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Coal shortage brings fear of electricity crisis in China

China’s sprawling industrial heartland is braced for an electricity crisis as the closure of unsafe coalmines before the Olympic Games and the rising price of coal have left many power stations either without the fuel they need or unable to make a profit.

Energy experts believe that China’s coal shortage could trigger its worst spate of blackouts and brownouts in four years, hitting the metals and manufacturing sectors especially hard.
Coal generates 80 per cent of the country’s power and has been the predominant fuel of China’s economic boom. State energy authorities have given warning of long-term coal deficits at power plants in the world’s second-largest energy user. China, also the world’s biggest consumer of coal, could continue to face coal-related disruptions into the winter.

Transportation issues, typhoons and widespread pit closures have left many power stations without enough coal to fire their generators.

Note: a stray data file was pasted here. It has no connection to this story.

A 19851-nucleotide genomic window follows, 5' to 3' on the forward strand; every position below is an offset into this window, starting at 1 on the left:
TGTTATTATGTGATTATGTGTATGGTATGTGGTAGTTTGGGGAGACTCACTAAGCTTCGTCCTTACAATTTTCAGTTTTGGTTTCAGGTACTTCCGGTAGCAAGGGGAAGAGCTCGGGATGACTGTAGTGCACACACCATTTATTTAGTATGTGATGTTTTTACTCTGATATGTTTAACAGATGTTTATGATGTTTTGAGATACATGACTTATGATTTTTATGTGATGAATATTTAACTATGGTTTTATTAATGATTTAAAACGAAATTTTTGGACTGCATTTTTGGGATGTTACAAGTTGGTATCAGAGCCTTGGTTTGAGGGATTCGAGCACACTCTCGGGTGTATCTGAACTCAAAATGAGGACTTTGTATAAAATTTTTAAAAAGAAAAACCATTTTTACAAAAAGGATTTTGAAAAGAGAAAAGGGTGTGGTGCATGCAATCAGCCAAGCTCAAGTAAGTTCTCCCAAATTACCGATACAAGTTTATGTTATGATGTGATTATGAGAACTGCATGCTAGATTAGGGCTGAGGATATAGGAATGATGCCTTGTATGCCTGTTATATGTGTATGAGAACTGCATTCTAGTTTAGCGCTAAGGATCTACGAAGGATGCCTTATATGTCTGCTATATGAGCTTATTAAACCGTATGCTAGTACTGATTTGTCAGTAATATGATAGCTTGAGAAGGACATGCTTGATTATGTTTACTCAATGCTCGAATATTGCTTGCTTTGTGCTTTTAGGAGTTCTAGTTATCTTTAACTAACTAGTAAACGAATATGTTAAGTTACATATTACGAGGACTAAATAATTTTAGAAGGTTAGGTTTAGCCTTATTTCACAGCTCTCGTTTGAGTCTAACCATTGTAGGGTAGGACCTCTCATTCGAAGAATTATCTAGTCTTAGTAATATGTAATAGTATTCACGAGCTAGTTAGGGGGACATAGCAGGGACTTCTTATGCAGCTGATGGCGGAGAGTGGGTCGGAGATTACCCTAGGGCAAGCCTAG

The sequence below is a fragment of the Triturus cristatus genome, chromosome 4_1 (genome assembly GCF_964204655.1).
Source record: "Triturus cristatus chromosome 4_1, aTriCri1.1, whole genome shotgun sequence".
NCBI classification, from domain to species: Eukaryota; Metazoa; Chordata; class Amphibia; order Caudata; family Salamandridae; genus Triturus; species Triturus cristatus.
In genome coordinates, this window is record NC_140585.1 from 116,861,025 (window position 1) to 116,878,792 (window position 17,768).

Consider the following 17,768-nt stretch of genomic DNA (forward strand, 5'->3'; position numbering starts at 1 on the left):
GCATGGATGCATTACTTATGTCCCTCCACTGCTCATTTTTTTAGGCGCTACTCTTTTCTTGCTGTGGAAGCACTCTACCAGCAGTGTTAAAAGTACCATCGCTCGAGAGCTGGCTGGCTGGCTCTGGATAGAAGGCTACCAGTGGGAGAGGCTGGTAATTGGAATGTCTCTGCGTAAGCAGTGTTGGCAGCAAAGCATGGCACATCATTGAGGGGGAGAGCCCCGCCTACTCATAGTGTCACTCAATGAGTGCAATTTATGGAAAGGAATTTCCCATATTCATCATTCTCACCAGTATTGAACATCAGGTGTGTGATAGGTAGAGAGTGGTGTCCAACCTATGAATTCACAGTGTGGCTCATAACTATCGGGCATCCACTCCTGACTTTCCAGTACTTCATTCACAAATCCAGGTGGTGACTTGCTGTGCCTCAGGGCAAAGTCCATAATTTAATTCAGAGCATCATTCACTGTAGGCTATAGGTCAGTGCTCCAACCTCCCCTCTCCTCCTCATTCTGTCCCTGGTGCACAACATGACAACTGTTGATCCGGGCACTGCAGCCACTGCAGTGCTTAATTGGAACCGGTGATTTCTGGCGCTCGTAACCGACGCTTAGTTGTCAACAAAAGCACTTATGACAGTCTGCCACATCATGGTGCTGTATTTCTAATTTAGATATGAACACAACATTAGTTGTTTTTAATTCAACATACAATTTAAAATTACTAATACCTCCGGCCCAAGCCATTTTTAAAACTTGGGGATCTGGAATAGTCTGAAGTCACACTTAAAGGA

Across China, 51 power plant units have been closed because of the lack of coal, removing almost 3 per cent of national capacity and prompting electricity rationing in 14 provinces.

Yesterday, the State Grid Corporation of China said that 46 per cent of the stations connected to its grid had coal stockpiles below the official “caution line”, enough to last only seven days.

Central Government is expecting an overall power shortfall of about ten gigawatts over the summer, but the combined forecasts of the country’s individual provinces suggest that the real shortage could be more than three times as severe.

The Times

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